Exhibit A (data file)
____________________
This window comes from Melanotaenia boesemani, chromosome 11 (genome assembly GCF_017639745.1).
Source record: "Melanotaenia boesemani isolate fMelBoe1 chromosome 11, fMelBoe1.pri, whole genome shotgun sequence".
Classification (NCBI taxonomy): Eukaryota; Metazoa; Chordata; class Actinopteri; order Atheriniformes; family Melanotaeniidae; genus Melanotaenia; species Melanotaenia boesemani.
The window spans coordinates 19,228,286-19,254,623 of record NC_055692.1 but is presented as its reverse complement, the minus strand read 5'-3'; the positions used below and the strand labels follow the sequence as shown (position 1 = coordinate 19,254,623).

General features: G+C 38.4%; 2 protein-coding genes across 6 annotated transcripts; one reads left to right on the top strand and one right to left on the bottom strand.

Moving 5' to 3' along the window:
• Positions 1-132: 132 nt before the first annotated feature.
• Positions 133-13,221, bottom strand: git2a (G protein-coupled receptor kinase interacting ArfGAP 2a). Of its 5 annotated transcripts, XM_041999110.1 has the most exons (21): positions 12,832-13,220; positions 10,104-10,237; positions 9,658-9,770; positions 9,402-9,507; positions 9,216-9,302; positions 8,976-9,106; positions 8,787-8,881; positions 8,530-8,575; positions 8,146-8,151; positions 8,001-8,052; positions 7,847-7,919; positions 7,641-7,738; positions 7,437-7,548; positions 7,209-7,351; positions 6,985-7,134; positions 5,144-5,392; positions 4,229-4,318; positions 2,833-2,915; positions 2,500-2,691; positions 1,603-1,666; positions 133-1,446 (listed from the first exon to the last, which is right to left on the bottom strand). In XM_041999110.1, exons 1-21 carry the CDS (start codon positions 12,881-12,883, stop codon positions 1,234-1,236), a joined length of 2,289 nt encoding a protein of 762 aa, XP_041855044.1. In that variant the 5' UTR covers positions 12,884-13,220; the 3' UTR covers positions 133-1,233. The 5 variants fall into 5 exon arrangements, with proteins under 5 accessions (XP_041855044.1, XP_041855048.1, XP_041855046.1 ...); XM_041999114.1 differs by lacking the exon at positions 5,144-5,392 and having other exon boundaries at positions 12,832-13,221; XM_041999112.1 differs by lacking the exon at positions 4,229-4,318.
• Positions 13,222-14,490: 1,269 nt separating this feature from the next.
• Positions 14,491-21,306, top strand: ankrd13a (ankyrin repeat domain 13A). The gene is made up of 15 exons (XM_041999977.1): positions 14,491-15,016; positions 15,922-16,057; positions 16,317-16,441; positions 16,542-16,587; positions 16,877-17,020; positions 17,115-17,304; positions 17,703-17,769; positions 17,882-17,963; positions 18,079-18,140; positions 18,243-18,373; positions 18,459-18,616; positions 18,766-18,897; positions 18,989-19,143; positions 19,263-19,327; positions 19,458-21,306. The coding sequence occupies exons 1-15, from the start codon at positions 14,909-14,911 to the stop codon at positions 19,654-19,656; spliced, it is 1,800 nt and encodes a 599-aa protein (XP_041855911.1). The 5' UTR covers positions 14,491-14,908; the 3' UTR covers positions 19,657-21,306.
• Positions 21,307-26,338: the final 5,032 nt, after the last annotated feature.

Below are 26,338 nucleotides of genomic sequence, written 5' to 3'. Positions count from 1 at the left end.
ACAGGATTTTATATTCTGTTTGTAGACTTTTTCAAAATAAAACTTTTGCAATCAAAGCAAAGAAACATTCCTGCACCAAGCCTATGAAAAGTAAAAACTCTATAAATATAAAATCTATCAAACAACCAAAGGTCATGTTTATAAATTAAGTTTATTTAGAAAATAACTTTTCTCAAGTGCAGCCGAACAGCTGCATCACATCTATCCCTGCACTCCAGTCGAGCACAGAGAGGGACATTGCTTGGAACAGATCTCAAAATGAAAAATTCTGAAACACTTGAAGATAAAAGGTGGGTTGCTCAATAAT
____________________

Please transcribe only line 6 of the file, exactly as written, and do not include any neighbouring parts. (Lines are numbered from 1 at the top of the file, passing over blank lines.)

Moving 5' to 3' along the window: